Sunday 26 February 2012

Descending, Ascending Those Stairs

Exclusive: that try-line conversation in full -
Leigh Halfpenny: Ref, may I refer you to Berkeley's "A Treatise Concerning the Principles of Human Knowledge" and specifically his theory of objective idealism?
David Strettle: But contrast John Locke's robust exegesis of objective reality.

Warm sunshine in February - can't quarrel with that and I spend much of the weekend outside in shorts and shirtsleeves, only ducking inside yesterday to see the drama from Twickenham.

Metaphysicians endlessly debate whether events wholly unwitnessed and unrecorded by humankind can be said to have happened at all - a conundrum raised by George Berkeley in 1710 and only made more complex by quantum mechanics where Schrödinger's cat may be alive or dead or both (look it up - I'm not going to explain).

I would gently refer these tiresome philosophers to the no-nonsense rules of the International Rugby Board: no (credible) witness so no try (sorry England), a famous victory and the Triple Crown goes to Wales. Mind, they will have to fix that line-out or the French will punish them for sure.

While I agonise in the closing minutes Mrs Blog continues to transform our garden from the quaint and aesthetic mix of flowers, terracotta and a few veg (which I used to essay when I was still doing any gardening) into an industrial food-production unit with plastic agricultural containers and similar like a proper allotment or nursery. It's evidently her unsentimental farming background and I'm not arguing as I get to eat well - and cheaply - year round. I can see excellent purple sprouting broccoli is on its way already to stave off the scurvy.

In spite of all the other fun I still have time to read a novella by Julian Barnes lent by Hafal Chair Elin Jones which I recommend. Elin says she understands the subtext of The Sense Of An Ending is an exploration of the writing of history and I think I see that; it also exposes neatly the myth of "reasoned suicide" by people of superior intellect; finally it is also a successful example of a literary device (of which I have made an idle study) where a whole lifetime is encapsulated by juxtaposing just the beginning and the end. Barnes' 150 pager sends me off to look at R S Thomas' rightly famous poem A Marriage...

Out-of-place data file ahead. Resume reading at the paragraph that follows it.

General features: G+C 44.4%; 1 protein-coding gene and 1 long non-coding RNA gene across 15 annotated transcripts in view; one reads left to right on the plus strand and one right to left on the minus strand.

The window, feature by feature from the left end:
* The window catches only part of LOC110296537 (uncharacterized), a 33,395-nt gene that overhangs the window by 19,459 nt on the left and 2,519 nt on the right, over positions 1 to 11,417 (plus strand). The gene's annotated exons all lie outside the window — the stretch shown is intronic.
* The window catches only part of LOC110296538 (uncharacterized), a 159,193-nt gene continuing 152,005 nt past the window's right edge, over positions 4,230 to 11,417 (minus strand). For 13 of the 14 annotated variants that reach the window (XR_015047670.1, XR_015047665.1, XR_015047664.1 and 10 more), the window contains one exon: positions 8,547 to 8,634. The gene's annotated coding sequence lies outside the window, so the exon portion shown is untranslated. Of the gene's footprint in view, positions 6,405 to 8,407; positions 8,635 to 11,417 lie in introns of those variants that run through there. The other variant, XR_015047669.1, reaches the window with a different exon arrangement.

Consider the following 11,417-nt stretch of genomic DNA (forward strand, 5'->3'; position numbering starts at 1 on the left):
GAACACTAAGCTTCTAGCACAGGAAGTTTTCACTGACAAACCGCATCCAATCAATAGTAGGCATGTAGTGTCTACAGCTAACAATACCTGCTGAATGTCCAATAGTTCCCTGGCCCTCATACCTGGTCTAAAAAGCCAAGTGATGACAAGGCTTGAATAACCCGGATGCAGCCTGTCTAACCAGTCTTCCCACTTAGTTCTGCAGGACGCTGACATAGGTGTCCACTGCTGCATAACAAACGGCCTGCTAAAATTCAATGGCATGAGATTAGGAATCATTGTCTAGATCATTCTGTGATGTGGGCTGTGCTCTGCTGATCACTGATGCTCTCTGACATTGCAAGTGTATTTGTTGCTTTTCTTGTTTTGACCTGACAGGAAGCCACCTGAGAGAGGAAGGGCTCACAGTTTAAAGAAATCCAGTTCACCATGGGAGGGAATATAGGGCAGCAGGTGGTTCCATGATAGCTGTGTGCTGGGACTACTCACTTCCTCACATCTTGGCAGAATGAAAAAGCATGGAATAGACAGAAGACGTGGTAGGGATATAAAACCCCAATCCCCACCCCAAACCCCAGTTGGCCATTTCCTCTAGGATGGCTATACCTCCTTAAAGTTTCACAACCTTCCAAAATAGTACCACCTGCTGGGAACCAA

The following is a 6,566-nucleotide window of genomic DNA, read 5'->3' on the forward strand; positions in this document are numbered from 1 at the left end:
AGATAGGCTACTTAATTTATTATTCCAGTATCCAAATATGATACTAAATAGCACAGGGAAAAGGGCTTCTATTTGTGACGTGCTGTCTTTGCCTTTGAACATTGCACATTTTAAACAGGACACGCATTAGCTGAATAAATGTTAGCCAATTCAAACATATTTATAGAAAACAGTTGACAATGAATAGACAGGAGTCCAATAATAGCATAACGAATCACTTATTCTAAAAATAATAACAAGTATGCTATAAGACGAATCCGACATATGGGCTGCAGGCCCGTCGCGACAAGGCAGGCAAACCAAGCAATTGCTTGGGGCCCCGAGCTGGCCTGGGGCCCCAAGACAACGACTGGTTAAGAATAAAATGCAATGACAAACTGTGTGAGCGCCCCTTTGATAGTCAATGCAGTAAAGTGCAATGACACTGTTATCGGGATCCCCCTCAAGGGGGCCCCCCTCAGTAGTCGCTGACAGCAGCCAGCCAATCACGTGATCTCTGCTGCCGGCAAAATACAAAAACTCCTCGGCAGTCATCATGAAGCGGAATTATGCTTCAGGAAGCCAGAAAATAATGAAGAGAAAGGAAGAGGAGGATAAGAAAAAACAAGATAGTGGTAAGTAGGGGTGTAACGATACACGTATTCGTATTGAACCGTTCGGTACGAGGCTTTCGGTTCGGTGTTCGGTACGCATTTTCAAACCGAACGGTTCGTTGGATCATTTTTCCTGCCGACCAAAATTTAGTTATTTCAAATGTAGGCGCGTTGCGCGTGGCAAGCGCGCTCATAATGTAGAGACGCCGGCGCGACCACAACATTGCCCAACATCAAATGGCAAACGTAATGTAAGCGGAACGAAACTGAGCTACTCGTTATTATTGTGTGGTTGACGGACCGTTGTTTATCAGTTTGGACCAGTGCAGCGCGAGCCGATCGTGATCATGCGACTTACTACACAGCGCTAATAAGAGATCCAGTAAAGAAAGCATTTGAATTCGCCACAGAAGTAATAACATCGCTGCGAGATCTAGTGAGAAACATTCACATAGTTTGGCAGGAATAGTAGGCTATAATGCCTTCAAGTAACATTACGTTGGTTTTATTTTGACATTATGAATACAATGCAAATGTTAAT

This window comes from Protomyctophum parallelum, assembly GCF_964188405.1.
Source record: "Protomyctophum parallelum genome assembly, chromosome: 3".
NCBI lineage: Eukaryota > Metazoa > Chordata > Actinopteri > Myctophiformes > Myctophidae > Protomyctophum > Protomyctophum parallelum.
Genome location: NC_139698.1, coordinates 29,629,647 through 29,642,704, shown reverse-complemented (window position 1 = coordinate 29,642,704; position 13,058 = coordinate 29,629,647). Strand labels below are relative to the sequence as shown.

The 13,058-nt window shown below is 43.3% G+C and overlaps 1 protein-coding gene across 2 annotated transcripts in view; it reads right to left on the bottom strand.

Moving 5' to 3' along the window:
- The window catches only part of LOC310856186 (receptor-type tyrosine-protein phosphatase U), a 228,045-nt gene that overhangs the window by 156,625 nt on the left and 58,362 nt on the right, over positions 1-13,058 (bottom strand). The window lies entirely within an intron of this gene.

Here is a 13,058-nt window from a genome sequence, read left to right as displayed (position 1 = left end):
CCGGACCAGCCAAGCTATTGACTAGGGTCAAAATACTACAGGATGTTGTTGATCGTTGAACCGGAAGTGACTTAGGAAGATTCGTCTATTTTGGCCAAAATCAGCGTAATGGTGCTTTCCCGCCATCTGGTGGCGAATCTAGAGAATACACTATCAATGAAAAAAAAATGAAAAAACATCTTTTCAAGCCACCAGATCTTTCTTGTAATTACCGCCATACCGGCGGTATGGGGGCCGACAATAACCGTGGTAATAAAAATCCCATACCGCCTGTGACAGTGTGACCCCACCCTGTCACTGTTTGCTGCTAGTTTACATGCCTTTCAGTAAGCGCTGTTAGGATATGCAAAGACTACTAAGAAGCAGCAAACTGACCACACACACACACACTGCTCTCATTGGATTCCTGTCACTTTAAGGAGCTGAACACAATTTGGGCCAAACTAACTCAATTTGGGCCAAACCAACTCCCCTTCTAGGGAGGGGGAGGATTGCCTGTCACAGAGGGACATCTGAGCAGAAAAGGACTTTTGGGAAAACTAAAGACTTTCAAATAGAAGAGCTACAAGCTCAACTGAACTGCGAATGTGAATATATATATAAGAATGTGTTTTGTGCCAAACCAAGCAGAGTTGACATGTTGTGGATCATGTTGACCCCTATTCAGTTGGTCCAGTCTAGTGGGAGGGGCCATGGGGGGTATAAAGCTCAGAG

We met
under a shower
of bird-notes.
Fifty years passed,
love's moment
in a world in
servitude to time.
She was young;
I kissed with my eyes
closed and opened
them on her wrinkles.
`Come,' said death,
choosing her as his
partner for
the last dance, And she,
who in life
had done everything
with a bird's grace,
opened her bill now
for the shedding
of one sigh no
heavier than a feather.

And Thomas Hardy's less successful (and slightly overplayed?) On One Who Lived And Died Where He Was Born...

When a night in November
Blew forth its bleared airs
An infant descended
His birth-chamber stairs
For the very first time,
At the still, midnight chime;
All unapprehended
His mission, his aim. -
Thus, first, one November,
An infant descended
The stairs.

On a night in November
Of weariful cares,
A frail aged figure
Ascended those stairs
For the very last time:
All gone his life's prime,
All vanished his vigour,
And fine, forceful frame:
Thus, last, one November
Ascended that figure

On those nights in November -
Apart eighty years -
The babe and the bent one
Who traversed those stairs
From the early first time
To the last feeble climb -
That fresh and that spent one -
Were even the same:
Yea, who passed in November
As infant, as bent one,
Those stairs.

Wise child of November!
From birth to blanched hairs
Descending, ascending,
Wealth-wantless, those stairs;
Who saw quick in time
As a vain pantomime
Life's tending, its ending,
The worth of its fame.
Wise child of November,
Descending, ascending
Those stairs!

But it's a bit unfair to compare one of RS's best with one of TH's slighter efforts.

Back to Barnes: if you are anxious about eternity - especially after reading the above poems - you can do worse than read his thoughtful and amusing meditation Nothing To Be Frightened Of.